An assistant professor in the Department of Sociology at SMU, Lincoln is an expert on how occupations transition from being either male- or female-dominated.
Toronto Star journalist Leslie Scrivener notes that Lincoln’s research has found that women now dominate the field of veterinary medicine — the result of a nearly 40-year trend that is likely to repeat itself in the fields of medicine and law. Lincoln found three factors that appear to be driving the change: the 1972 federal amendment that outlaws discrimination against female students; male applicants to graduate schools who may be deterred by a growing number of women enrolling; and the increasing number of women earning Bachelor’s degrees in numbers that far exceed those of male graduates, Lincoln says.
By Leslie Scrivener
At this time of year, as Elizabeth Lowenger scouts out new students for the venerable Ontario Veterinary College, she eyes candidates with good marks — usually the mid-80s.
Among those high achievers she’s particularly interested in are those who for generations were the mainstay of veterinary medicine and now are rare as white horses — men.
She makes sure there are images of men on recruitment pamphlets and videos. When choosing students to speak on behalf of the college at high school career days, she ensures that men are included. “Everything I do has to have a male on it, but not exclusively,” says Lowenger, diversity and careers coordinator for the oldest veterinary college in Canada and the United States. “We have to make sure that they can say, ‘I can see myself there.’ ”
That might be a problem these days. Of the 114 students who entered the Doctor of Veterinary Medicine program at the Guelph campus this fall, 87 per cent are women. The dean is also a woman, while the faculty is about 60 per cent male.
The feminization of veterinary medicine, as researchers call it, is not lost on practitioners. “It’s gotten so it’s like the last of the Mohicans out there,” says one woman veterinarian. “You occasionally work with a male.”
The gender disparity has evolved over decades.
Dr. John Reeve-Newson still remembers how an assistant dean targeted the handful of women students in a discouraging “welcome” address at the college in 1960.
It went something like: “Ladies, I don’t think you should be here and I will do everything in my power to see that you don’t stay.”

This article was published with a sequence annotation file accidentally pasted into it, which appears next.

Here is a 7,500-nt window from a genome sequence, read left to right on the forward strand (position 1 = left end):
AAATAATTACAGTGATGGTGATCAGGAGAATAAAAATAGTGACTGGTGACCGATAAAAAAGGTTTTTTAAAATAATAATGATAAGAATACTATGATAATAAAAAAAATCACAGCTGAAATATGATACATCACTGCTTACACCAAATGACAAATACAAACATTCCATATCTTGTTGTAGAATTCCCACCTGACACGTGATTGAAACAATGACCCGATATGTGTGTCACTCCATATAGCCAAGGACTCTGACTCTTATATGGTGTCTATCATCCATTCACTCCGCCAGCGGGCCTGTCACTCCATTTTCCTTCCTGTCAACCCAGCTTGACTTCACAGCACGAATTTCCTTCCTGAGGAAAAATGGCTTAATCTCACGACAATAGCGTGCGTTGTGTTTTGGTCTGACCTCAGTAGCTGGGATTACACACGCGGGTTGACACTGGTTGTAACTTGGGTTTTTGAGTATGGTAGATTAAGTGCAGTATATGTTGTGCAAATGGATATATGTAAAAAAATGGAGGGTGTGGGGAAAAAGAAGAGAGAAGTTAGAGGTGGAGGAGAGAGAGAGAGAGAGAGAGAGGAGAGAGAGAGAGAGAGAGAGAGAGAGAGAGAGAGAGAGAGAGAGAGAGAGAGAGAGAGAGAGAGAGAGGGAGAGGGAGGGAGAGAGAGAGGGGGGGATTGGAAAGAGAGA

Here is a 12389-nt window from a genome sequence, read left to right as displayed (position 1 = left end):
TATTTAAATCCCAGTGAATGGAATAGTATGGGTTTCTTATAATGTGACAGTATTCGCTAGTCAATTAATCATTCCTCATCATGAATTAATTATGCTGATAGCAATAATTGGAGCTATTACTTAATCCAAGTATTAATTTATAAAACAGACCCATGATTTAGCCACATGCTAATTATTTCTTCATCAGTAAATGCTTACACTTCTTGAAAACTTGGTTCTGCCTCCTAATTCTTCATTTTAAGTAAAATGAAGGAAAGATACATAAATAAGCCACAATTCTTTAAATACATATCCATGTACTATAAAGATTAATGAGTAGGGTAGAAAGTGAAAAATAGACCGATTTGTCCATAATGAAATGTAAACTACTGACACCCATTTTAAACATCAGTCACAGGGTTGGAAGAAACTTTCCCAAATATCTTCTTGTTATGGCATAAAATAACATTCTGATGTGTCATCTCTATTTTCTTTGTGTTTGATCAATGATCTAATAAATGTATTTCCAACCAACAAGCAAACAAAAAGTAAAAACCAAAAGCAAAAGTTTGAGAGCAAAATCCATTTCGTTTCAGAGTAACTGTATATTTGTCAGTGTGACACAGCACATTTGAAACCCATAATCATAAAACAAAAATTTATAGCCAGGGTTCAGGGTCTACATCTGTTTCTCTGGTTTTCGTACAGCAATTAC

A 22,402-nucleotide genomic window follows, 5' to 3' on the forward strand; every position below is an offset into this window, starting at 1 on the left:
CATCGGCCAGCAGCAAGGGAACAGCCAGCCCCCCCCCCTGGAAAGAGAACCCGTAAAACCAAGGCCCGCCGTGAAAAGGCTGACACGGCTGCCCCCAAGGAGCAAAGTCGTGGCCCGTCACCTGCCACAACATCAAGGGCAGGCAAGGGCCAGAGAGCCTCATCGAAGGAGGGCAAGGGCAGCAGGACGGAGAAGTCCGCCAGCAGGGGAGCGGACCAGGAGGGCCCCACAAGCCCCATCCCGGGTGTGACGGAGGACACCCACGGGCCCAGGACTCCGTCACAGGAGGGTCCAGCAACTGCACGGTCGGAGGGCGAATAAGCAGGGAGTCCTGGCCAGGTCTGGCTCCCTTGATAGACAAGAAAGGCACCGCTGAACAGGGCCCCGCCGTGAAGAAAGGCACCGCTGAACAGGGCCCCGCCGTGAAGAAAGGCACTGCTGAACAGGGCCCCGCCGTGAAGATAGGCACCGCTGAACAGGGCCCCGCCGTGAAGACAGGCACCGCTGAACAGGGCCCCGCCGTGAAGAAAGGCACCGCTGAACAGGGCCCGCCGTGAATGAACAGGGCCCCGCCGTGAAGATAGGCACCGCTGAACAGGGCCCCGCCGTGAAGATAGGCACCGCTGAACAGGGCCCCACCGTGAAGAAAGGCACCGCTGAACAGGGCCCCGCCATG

How did he intend to achieve that, one might wonder.
“Ride their ass,” recalls Reeve-Newson, a Toronto veterinarian with a Mutual Street practice.
By 1971, when Dr. Jiggs Gough of Mount Brydges, Ont., graduated from the college, she was one of eight women. “They were aghast,” she says of the administration. “They thought the place was going to the rats.”
Things at veterinary schools have shifted dramatically in 40 years, and those changes reflect shifts in society at large. Lowenger says statistics show fewer men are going to university — more than 60 per cent of university graduates are women. Men still want to go to vet school, she contends, but fewer of them are studying science, and women are outperforming them.
More women than men are graduating in other professions. Sixty per cent of the youngest lawyers in Ontario are women, and nearly 60 per cent of the 2010 graduates from the University of Toronto’s Faculty of Medicine are women.
Men tend to avoid professions that are dominated by women, argues Anne Lincoln, a professor of sociology at Southern Methodist University, adding that veterinary medicine was once the most male-dominated profession in the U.S. Until 1972, she reports, Cornell University capped women’s enrolment in veterinary medicine at two per year.
“There’s something about the presence of women (in the classroom) that serves as a deterrent,” she says in a phone interview. Her research, reported in the July issue of the journal Social Forces, notes that for every one per cent increase in women in veterinary college, about 1.7 fewer men apply the following year.